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Thread: Stingray 5 Alnico vs Ceramic Pup Pole pieces

  1. #61
    Join Date
    Oct 2008
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    @ home
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    Exactly my impressions, Jack.

    basscake
    '99 Stingray5
    '83 Stingray

  2. #62
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    Aug 2005
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    Safe European Home, Stockholm, Sweden
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    As the present owner of Heinz, I have to say that "polite" isn't a word that comes to mind. And yeah, I do have a SR5 with alnico, even if it is a bit different.

    Both my SR5's are great, as are my Bongos, and I don't think I could pick one favourite if you tried to force me.
    bovinehost: Yes, I do agree with that, but if there's nothing wrong then there's nothing wrong.
    Beth: I would compare Bongo to Tommy Lee Jones. Bad a$$ and just hot in a weird way...
    cheezewiz: They should take their lace thongs off and play bass.

    HEINZ

  3. #63
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    Aug 2009
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    Australia
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    I certainly wasn't trying to argue whether alnico or ceramic magnets were better, just trying to help answer the original question, about getting a tone closer to a SR4.

    I said the ceramic was more polite, not polite. The difference certainly isn't chalk and cheese, but there's no question that they sound different.

  4. #64
    Join Date
    Aug 2003
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    California
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    Quote Originally Posted by Rocksolid View Post
    Hi all,

    Lurked around here for a while but this is my 1st post.

    For many years I owned a 1991 SR4 Black Maple which I loved. It got stolen, I had it replaced thru insurance with an SR5 Ash Maple with ceramic Pole pieces. Eventually I got my SR4 back when it was recovered and I sold it to a friend of mine as I had my SR5.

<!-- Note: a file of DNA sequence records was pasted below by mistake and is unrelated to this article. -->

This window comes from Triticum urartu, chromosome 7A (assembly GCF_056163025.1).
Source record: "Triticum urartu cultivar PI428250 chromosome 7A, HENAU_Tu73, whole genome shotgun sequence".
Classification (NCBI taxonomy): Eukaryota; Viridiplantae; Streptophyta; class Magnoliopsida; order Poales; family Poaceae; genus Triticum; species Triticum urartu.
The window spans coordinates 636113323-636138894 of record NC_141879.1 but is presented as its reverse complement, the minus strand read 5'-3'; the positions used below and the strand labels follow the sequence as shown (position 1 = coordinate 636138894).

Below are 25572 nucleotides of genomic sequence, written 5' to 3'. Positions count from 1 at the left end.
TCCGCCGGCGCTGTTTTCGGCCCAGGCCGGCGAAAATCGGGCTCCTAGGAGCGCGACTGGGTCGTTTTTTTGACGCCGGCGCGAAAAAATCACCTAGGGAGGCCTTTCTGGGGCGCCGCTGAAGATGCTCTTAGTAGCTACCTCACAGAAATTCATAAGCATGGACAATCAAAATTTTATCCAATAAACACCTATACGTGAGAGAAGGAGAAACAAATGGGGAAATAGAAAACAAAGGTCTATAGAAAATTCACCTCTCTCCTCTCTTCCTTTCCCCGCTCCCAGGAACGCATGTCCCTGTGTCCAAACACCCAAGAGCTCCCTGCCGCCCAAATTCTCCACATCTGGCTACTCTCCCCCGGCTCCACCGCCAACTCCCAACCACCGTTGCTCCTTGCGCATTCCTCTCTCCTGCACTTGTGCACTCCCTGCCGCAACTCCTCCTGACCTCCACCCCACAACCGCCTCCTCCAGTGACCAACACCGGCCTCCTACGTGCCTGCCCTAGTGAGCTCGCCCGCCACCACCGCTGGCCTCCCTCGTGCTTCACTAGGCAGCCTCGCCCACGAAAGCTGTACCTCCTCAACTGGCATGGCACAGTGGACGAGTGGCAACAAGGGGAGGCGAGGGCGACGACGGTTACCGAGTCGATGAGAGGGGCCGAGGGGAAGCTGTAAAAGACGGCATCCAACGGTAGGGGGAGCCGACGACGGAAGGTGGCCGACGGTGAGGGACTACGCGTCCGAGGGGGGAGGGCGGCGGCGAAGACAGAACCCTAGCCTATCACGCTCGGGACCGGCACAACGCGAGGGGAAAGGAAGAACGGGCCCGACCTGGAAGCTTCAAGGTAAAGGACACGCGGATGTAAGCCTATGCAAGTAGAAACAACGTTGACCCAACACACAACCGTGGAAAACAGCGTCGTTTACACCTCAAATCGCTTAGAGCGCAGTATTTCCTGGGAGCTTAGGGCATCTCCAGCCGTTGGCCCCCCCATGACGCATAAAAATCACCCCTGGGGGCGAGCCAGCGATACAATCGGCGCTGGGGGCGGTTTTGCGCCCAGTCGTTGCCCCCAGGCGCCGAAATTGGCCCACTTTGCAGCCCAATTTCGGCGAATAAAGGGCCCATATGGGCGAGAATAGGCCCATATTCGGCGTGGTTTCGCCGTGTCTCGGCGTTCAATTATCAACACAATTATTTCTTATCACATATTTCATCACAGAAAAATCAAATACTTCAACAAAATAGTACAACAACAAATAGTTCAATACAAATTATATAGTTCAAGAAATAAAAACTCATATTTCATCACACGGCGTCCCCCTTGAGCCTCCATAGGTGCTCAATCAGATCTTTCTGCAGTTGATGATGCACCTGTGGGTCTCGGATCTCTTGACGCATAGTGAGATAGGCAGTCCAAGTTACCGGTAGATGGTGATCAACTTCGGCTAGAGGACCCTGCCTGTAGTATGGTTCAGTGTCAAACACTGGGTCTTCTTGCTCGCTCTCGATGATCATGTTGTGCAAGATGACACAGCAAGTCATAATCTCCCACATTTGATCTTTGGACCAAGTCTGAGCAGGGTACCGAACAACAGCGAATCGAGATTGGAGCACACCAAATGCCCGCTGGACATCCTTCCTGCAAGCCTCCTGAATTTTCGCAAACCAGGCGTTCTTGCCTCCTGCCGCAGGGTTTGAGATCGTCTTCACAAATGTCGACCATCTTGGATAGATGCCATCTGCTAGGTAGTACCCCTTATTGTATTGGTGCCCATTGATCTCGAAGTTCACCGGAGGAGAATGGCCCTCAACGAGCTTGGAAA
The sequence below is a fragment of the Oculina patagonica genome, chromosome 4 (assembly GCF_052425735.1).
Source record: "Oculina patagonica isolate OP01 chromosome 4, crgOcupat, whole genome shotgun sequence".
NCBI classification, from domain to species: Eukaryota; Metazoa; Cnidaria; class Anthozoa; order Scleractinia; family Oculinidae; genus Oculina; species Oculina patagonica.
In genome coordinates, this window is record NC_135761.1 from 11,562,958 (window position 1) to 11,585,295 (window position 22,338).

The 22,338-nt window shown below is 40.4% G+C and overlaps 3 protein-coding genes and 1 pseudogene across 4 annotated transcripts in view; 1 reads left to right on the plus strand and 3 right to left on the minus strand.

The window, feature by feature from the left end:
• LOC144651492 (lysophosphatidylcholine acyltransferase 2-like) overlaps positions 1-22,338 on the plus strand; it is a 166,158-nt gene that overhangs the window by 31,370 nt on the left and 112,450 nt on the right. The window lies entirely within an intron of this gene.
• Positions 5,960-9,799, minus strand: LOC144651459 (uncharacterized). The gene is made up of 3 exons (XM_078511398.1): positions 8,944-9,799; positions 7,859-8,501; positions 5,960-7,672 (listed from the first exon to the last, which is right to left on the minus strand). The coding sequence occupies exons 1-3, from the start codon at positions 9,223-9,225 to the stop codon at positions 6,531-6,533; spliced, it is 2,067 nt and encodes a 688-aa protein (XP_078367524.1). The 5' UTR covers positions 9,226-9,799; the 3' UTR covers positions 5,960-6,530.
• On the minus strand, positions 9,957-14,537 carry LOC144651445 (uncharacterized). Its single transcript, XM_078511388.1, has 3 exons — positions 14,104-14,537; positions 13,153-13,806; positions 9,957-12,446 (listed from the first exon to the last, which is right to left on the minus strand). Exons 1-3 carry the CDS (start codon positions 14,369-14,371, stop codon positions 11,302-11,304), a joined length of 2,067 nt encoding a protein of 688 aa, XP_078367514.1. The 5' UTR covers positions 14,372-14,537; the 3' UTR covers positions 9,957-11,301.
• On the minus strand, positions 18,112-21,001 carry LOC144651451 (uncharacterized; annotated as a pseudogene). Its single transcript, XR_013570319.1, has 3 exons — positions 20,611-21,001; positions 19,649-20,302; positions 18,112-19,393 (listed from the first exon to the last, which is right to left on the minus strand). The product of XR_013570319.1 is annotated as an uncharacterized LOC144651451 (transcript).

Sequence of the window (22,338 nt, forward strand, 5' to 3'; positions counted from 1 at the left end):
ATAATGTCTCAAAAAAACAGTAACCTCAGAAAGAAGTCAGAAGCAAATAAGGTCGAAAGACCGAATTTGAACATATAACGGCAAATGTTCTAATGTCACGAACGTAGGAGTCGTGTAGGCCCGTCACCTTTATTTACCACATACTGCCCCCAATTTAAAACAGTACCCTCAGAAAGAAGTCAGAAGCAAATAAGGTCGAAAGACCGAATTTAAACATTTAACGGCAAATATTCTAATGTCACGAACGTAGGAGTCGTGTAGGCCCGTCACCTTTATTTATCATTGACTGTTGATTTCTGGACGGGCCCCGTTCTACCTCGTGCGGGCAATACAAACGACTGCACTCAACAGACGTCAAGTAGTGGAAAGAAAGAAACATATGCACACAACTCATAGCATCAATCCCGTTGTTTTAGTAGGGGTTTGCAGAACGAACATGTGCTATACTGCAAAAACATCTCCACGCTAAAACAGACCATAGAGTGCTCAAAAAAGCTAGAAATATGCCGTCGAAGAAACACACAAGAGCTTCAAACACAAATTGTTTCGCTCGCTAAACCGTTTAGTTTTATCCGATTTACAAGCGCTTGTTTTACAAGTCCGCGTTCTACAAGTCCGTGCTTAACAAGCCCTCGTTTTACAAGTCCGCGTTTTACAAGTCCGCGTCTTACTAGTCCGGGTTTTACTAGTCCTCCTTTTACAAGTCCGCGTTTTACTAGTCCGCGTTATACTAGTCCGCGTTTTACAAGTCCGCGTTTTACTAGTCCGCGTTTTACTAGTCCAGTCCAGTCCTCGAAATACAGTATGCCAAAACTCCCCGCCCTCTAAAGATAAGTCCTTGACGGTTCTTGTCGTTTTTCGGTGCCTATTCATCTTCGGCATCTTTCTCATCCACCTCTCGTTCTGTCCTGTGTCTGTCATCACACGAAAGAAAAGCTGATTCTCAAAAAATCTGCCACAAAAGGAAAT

Fast forward 3 years and I have borrowed back my SR4 and am in love with the tone - especially the meatiness when playing Slap/ Pop.

    I have restrung my SR5 with Slinky's so it is the same as my SR4 but it still doesn't sound as good. I assume the main difference (besides the Ash body vs Alder) on these 2 basses is the Pickups.

    I know the SR5 is now coming out with Alnico again since the release of the Sterling, but I have rung numerous shops to get an SR5 Alnico Pup but I am told Musicman will not supply them.

    I am considering the Seymour Duncan Alnico replacement, but I am looking for advice here as to how you all think I should try and mimic the tone of my old SR4.

    Help!!!

    Cheers

    Steve
    Hey Steve,
    Been down that road a million times and even though Duncan Makes incredible stuff I'd leave your bass Stock, Here's why. The duncan Alnico will not sound right with the stock Music Man Preamp, the Preamp is designed for a Ceramic Pickup, If you change the preamp you'll loose that wonderful Music Man tone.
    Music Man made a anniversary Stingray 5 with Alnico, I'd find one of those, I tried one and it was amazing.
    Good Luck,
    Stay with 100% music Man for it's all tone.
    DJ

  5. #65
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    Aug 2003
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    Quote Originally Posted by aphekgreg View Post
    I certainly wasn't trying to argue whether alnico or ceramic magnets were better, just trying to help answer the original question, about getting a tone closer to a SR4.

    I said the ceramic was more polite, not polite. The difference certainly isn't chalk and cheese, but there's no question that they sound different.
    I don't think there's a ""BETTER"" tone or sound from Either, it's what your ears like.
    Ceramic Sounds Killer in the right bass as does Neo and Alnico, it's all Taste and what the players looking for.

  6. #66
    Join Date
    May 2009
    Posts
    14

    An Update

    Wow! i don't visit my own post for 6 months and 2.5 pages of feistiness have been added!! I ended up finding a 94 SR4 and added it to my arsenal! It was terribly set up when I got it (I purchased it off a forum and it was shipped from USA to Oz) but now it is a killer. The SR4 and my P bass became my go to basses for my covers gig.

    It was great to have both my SR4 (Alnico) and SR5 (Ceramic) side by side to compare and appreciate. Both truly amazing basses to play. For me - the SR4 will always be (along with a P bass) the ultimate rock bass. The way it can cut thru massive guitars on stage without being massively loud is truly amazing.

    One thing I have realised over the last few months is that the biggest contributing factor to making my SR5 sound meatier when slapping and popping is where the volume of the horn is set on my Eden cabs. For the SR4 it needs to be higher to bring out the highs, where as with the SR5 needs it to be rolled off as the SR5 seems to have the glassier highs that the SR4 doesn't.

    I just wanted to come back and give you all an update on where I ended up after asked what now seems to have been a rather contentious question!

    In looking back - in 97 I borrowed a Ash Maple SR4 for a CD launch I did as a spare for my 91 SR4 I had back then. I used that Ash SR4 for the whole gig and almost cried when I had to return it! Maybe that it my ultimate SR tone for me!